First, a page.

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Growing Tensions 

"Lettuce unionize" is the cry at Classic Cuts Produce.

Classic Cuts Produce won't make anyone's A-list of preferred employers. Wages start at a humble $5.50 an hour and ascend to an average of $7-$8 at the small East 40th Street company, which prepares fruit and vegetable trays for restaurants and institutional customers.

But according to Lou Maholic, an organizer with the United Food & Commercial Workers, the benefits are worse. They include "improper sanitation, large rats, a roof that leaks when it rains." And when workers show up in the morning, he says, they never know if quitting time will come at 4 p.m., 10 p.m., or anywhere in between, making it difficult to catch buses and arrange day care. Overtime, Maholic says, is mandatory.

So employees unionized under the UFCW banner. Nearly a year later, they're still without a contract. Maholic says two workers have already been fired for their union activity, and employees must now go to the office to request toilet paper to answer nature's call. All of which has led to a dozen complaints with the National Labor Relations Board.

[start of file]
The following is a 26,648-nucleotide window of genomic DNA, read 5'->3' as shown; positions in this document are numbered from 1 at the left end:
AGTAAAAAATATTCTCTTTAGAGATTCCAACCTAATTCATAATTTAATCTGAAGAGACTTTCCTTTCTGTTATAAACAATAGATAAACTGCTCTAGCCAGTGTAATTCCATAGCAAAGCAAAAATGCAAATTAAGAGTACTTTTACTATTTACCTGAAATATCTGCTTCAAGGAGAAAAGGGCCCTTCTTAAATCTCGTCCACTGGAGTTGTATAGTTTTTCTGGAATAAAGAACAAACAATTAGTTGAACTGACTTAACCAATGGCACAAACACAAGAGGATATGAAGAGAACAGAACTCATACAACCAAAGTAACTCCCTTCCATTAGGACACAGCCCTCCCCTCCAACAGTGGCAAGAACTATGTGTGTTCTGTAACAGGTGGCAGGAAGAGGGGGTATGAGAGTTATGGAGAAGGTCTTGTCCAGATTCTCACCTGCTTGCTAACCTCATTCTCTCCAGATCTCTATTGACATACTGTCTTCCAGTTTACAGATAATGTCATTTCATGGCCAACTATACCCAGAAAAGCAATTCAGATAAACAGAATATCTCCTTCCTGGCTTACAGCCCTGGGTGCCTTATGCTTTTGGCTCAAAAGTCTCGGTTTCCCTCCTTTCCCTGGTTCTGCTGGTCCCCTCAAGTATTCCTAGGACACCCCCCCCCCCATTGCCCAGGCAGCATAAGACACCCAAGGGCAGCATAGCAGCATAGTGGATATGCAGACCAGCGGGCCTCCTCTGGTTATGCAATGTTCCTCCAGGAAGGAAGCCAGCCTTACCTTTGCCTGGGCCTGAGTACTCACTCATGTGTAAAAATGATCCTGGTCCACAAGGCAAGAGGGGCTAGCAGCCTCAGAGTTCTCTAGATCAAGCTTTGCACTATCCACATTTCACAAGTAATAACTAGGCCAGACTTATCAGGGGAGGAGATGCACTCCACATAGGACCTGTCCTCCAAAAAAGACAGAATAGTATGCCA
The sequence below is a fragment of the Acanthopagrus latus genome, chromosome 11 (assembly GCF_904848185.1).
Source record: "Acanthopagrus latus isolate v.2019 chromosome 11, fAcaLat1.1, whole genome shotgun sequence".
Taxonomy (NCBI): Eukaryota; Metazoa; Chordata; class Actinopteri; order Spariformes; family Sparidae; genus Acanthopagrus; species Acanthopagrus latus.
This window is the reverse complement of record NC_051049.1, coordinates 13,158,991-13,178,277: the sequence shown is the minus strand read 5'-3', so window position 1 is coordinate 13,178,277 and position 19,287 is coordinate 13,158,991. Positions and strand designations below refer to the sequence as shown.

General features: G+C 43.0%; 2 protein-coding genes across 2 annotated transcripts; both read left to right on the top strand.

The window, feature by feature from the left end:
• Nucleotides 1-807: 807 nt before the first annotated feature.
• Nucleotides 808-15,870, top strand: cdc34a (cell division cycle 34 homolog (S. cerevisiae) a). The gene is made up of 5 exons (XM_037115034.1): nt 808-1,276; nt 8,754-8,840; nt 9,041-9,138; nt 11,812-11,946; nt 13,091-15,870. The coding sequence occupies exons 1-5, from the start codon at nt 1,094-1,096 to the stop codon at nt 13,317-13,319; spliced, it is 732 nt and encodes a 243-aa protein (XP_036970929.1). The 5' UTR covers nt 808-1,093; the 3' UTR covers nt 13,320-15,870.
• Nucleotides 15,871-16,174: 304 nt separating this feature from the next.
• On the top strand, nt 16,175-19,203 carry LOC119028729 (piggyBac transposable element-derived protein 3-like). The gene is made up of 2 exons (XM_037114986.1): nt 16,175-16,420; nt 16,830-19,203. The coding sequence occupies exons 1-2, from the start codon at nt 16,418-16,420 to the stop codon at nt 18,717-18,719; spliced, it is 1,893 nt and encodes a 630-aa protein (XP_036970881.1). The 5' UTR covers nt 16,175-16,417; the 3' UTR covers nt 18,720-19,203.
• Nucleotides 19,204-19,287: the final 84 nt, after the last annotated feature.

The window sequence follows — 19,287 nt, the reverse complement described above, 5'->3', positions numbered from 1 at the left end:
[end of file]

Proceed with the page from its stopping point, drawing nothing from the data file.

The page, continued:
"His ego was hurt that these workers voted for union representation," Maholic says of Classic Cuts boss Carl LoPresti Jr. "Temp workers won't even last a full shift because of the conditions."

LoPresti is CEO of A. LoPresti & Sons, which workers describe as Classic Cuts' parent company, though the two are technically separate entities. LoPresti referred questions to attorney Jeffrey Embleton. But talk to Embleton, and you get the impression that he and Maholic aren't speaking about the same place.

No one's been fired for union activism, the attorney says. The building passes regular inspections. There's no forced overtime, workers usually get off by mid-afternoon, and no one must beg the front office for toilet paper. Besides, he notes, Classic Cuts already pays $1.50 more per hour than its competitors and is among the few to provide health care. "It's a fine place to work," he says.

Yet Maholic says the company's best offer includes just a 13-cent-per-hour raise, which would keep workers, who number fewer than 20, firmly planted near poverty level. So last week, Jobs With Justice, a coalition of union, community, and religious groups, held a rally outside Classic Cuts to step up public pressure. And union members voted to authorize a strike. It may foretell a long summer.

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